Biden Signs Coronavirus Relief Package
Joe Biden signed his $1.9 trillion coronavirus relief package into law
Thursday, opening the door for the release of federal aid for
financially ailing American households and businesses.
Biden, a Democrat, signed the package one day after the House of
Representatives approved the bill 220-211 without Republican support and
one day earlier than the White House initially had planned.
“This historic legislation is about building a backbone in this country
and giving people in this country, working people, middle-class folks,
people who built the country, a fighting chance,” Biden said as he
prepared to sign the bill.
Republican lawmakers objected to the package, saying it was too large
and did not sufficiently target those who were most in need of economic
assistance. House Minority Leader Kevin McCarthy on Tuesday called the
bill “costly, corrupt and liberal.”
No federal minimum wage hike
The measure narrowly passed in the Senate on Saturday after the chamber
altered some aspects of a bill approved earlier by the House. Among the
changes was the removal of an increase in the federal minimum wage.
The new law provides $1,400 checks for all but the highest-earning
adults in the country, and expanded tax credits for lower-income
families of $3,000 per child ages 6 to 17 and $3,600 for children under
6 for the tax year 2021. Unemployed workers will continue to get
$300-a-week national government payments into early September on top of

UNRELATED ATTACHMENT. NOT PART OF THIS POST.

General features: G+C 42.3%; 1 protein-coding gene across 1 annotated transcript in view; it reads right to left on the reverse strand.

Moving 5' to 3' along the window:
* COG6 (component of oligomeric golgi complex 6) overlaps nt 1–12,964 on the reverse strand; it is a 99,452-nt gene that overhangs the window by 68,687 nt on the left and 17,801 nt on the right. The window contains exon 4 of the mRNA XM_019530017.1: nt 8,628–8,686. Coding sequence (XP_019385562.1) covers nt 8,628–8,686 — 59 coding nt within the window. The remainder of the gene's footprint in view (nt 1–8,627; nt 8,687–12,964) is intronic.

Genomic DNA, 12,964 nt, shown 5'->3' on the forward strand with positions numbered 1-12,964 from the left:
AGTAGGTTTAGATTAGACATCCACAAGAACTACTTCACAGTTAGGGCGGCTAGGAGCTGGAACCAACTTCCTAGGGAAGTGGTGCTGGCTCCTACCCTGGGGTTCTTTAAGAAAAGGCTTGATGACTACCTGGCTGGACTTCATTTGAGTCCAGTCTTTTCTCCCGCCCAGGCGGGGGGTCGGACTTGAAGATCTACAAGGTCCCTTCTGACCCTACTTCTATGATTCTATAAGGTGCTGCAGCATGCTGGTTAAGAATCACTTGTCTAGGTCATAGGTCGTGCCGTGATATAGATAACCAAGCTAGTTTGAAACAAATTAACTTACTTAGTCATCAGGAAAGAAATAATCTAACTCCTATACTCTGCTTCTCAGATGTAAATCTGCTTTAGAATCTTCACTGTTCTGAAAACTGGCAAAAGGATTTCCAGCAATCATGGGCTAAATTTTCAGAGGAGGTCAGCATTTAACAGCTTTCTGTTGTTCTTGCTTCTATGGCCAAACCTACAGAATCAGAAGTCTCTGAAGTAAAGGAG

state assistance. State and city governments will get $350 billion to
help them recover from the pandemic.
Unlike a round of direct payments that went out last year in a
coronavirus relief package, this time the checks will not have the
signature of the president.
The package also includes tens of billions of dollars to fund
coronavirus testing and contact tracing, as well as vaccine
distribution, along with new aid for businesses that have been hard hit
by directives that curtailed their operations over the last year.
Biden on Tuesday visited a hardware store in Washington that has
benefited from a pandemic-related paycheck protection loan program.
with coronavirus relief approved last year, Biden said the newest
package targets loans more narrowly to small businesses. He said a lot
of “mom-and-pop businesses got muscled out of the way by bigger
companies that jumped in front of the line” a year ago.
White House spokeswoman Jen Psaki praised the legislation at a news
conference Monday, saying that while there were some changes on the
margins as the Senate acted, it represented the “core” of what Biden
On Tuesday, she said Biden and other senior administration officials
planned to continue to tout the benefits of the relief plan after it
“We certainly recognize that we can’t just sign a bill,” Psaki told
reporters. “We will need to do some work and use our best voices,
including the president, the vice president and others, to communicate
to the American people the benefits of this package.
“So, I think you can certainly expect the president to be doing some
travel, and we’ll have more details on that in the coming days,” she